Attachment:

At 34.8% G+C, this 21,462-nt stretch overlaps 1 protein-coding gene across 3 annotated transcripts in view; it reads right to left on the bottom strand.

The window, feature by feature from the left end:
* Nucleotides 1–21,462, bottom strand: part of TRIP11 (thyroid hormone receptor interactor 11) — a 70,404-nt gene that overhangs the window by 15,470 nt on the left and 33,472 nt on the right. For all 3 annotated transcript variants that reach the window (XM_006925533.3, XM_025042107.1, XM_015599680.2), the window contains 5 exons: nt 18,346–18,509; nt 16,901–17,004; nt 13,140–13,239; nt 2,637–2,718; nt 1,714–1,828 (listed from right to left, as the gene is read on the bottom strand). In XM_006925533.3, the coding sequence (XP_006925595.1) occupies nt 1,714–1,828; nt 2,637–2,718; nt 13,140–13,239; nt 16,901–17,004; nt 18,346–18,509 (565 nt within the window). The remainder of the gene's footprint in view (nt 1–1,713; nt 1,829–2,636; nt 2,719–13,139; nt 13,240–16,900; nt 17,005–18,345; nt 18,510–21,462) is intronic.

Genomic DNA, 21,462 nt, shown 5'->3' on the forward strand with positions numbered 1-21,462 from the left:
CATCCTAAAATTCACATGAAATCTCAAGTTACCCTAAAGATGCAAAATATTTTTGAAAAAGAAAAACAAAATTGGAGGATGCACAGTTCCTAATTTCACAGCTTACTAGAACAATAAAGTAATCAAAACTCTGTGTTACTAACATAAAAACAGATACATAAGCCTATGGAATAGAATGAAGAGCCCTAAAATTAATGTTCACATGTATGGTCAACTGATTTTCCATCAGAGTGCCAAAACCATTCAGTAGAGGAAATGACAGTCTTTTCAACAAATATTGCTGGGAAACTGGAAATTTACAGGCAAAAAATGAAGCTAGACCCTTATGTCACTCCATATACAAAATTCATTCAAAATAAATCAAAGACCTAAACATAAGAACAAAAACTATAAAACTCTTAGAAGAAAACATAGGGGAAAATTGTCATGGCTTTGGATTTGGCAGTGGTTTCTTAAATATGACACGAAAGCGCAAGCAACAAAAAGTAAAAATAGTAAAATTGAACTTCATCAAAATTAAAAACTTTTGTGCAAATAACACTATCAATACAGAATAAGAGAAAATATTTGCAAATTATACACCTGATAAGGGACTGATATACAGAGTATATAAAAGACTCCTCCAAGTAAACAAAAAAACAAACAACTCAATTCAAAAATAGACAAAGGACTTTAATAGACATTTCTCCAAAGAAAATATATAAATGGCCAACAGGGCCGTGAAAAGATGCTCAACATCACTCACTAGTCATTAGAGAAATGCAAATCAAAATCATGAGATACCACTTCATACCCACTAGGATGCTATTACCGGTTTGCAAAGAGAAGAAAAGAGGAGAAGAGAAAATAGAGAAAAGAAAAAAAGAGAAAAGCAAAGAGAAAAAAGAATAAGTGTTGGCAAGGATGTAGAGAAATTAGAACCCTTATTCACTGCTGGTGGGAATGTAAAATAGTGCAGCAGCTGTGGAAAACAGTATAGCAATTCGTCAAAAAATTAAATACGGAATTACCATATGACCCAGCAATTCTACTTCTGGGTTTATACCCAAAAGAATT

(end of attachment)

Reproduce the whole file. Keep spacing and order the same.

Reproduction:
At 34.8% G+C, this 21,462-nt stretch overlaps 1 protein-coding gene across 3 annotated transcripts in view; it reads right to left on the bottom strand.

The window, feature by feature from the left end:
* Nucleotides 1–21,462, bottom strand: part of TRIP11 (thyroid hormone receptor interactor 11) — a 70,404-nt gene that overhangs the window by 15,470 nt on the left and 33,472 nt on the right. For all 3 annotated transcript variants that reach the window (XM_006925533.3, XM_025042107.1, XM_015599680.2), the window contains 5 exons: nt 18,346–18,509; nt 16,901–17,004; nt 13,140–13,239; nt 2,637–2,718; nt 1,714–1,828 (listed from right to left, as the gene is read on the bottom strand). In XM_006925533.3, the coding sequence (XP_006925595.1) occupies nt 1,714–1,828; nt 2,637–2,718; nt 13,140–13,239; nt 16,901–17,004; nt 18,346–18,509 (565 nt within the window). The remainder of the gene's footprint in view (nt 1–1,713; nt 1,829–2,636; nt 2,719–13,139; nt 13,240–16,900; nt 17,005–18,345; nt 18,510–21,462) is intronic.

Genomic DNA, 21,462 nt, shown 5'->3' on the forward strand with positions numbered 1-21,462 from the left:
CATCCTAAAATTCACATGAAATCTCAAGTTACCCTAAAGATGCAAAATATTTTTGAAAAAGAAAAACAAAATTGGAGGATGCACAGTTCCTAATTTCACAGCTTACTAGAACAATAAAGTAATCAAAACTCTGTGTTACTAACATAAAAACAGATACATAAGCCTATGGAATAGAATGAAGAGCCCTAAAATTAATGTTCACATGTATGGTCAACTGATTTTCCATCAGAGTGCCAAAACCATTCAGTAGAGGAAATGACAGTCTTTTCAACAAATATTGCTGGGAAACTGGAAATTTACAGGCAAAAAATGAAGCTAGACCCTTATGTCACTCCATATACAAAATTCATTCAAAATAAATCAAAGACCTAAACATAAGAACAAAAACTATAAAACTCTTAGAAGAAAACATAGGGGAAAATTGTCATGGCTTTGGATTTGGCAGTGGTTTCTTAAATATGACACGAAAGCGCAAGCAACAAAAAGTAAAAATAGTAAAATTGAACTTCATCAAAATTAAAAACTTTTGTGCAAATAACACTATCAATACAGAATAAGAGAAAATATTTGCAAATTATACACCTGATAAGGGACTGATATACAGAGTATATAAAAGACTCCTCCAAGTAAACAAAAAAACAAACAACTCAATTCAAAAATAGACAAAGGACTTTAATAGACATTTCTCCAAAGAAAATATATAAATGGCCAACAGGGCCGTGAAAAGATGCTCAACATCACTCACTAGTCATTAGAGAAATGCAAATCAAAATCATGAGATACCACTTCATACCCACTAGGATGCTATTACCGGTTTGCAAAGAGAAGAAAAGAGGAGAAGAGAAAATAGAGAAAAGAAAAAAAGAGAAAAGCAAAGAGAAAAAAGAATAAGTGTTGGCAAGGATGTAGAGAAATTAGAACCCTTATTCACTGCTGGTGGGAATGTAAAATAGTGCAGCAGCTGTGGAAAACAGTATAGCAATTCGTCAAAAAATTAAATACGGAATTACCATATGACCCAGCAATTCTACTTCTGGGTTTATACCCAAAAGAATT